Brighton graduate who lost both parents to AIDS awarded grant from Elton John AIDS Foundation

University of Brighton alumna receives $50,000 from Elton John AIDS Foundation to improve access to HIV care and education for youth in Uganda.

Caroline Mukebezi, who graduated with a Master’s degree in Health Promotion from the University’s School of Sports and Health Sciences, was awarded the grant for her project aimed at improving access to HIV response for vulnerable people – especially adolescents and young girls – in her native Uganda.

With support from the Elton John AIDS Foundation (EJAF), the organisation founded by Caroline, Pathway Foundation for Health and Economic Empowerment (PFHEE), will run a two-year project working with community health institutions and local leaders to improve access to HIV testing, reduce stigma associated with the disease and build the capacity of health workers through training and workshops.

While studying at Brighton, Caroline was a beneficiary of the University of Brighton Forward Bound Scholarship which has supported Health Promotion MSc applicants from low or lower-middle income countries since 2015. The award provides educational funding for health and other professionals who are employed or volunteer in roles where they will be able to influence and shape health promotion practice and policy on their return.

Caroline said: “I wouldn’t have been able to do all these things if not for the Forward Bound scholarship, which made it possible for me to come to Brighton to get all this knowledge. The chance to learn, to study and then use that knowledge and put it into practise has greatly impacted me and brought a lot of other opportunities. It has been truly life changing and I don’t take it for granted.”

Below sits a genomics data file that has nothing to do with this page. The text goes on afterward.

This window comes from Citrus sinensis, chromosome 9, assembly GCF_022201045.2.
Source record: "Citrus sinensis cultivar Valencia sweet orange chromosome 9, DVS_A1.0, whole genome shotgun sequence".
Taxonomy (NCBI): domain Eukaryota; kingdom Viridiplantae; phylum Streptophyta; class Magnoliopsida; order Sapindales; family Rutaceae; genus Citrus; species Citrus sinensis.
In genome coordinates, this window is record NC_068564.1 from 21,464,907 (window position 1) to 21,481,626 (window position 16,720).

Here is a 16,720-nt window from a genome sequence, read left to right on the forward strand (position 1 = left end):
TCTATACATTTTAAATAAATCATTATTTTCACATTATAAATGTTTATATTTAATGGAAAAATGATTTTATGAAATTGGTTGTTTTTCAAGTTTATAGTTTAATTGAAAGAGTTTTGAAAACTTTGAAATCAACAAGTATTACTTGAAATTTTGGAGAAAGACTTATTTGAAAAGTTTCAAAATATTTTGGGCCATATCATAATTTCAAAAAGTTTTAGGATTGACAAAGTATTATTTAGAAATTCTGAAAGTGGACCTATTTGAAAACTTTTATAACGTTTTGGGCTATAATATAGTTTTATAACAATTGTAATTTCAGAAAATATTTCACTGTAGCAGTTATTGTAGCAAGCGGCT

“I am excited for the many young girls and boys in Uganda who will benefit from our work thanks to this grant from the Elton John AIDS Foundation. With these funds, we will improve access to HIV/AIDS and Sexual Reproductive Health Rights services. We will also focus on providing mental health support for people living with HIV/AIDS while building the capacity of other local organisations to offer such services”.

Caroline lost her father to HIV/AIDS when she was six years old, and her mother to the same disease years later. In Uganda, limited access to health information and care contribute to high number of HIV-related deaths annually.

Caroline continued: “Losing my parents at an early age, due to our inability to afford treatment and the strained quality of care they received, formed my resolve to significantly contribute to improving the experience of other people living with the disease. University of Brighton gave me the knowledge and skills to translate this passion to support people into a real-life organization, taking into consideration the local context and the policies and laws in my country.”

About the Forward Bound Scholarship

The Forward Bound scholarship is available to Health Promotion MSc applicants from low or lower-middle income countries where similar postgraduate education opportunities are not available. It is intended to support health and other professionals who are employed or who volunteer in roles where they will be able to influence health promotion practice and policy on their return.

The core objective of the scholarship is to empower recipients to use the knowledge and experience they gain from their Masters to return to their country of origin and make a tangible difference to communities through health promotion in a professional and/or voluntary capacity.

The scholarship will fund course fees, travel costs, accommodation, visa, subsistence and health insurance for 12 months – equivalent to a cost of £28,000.

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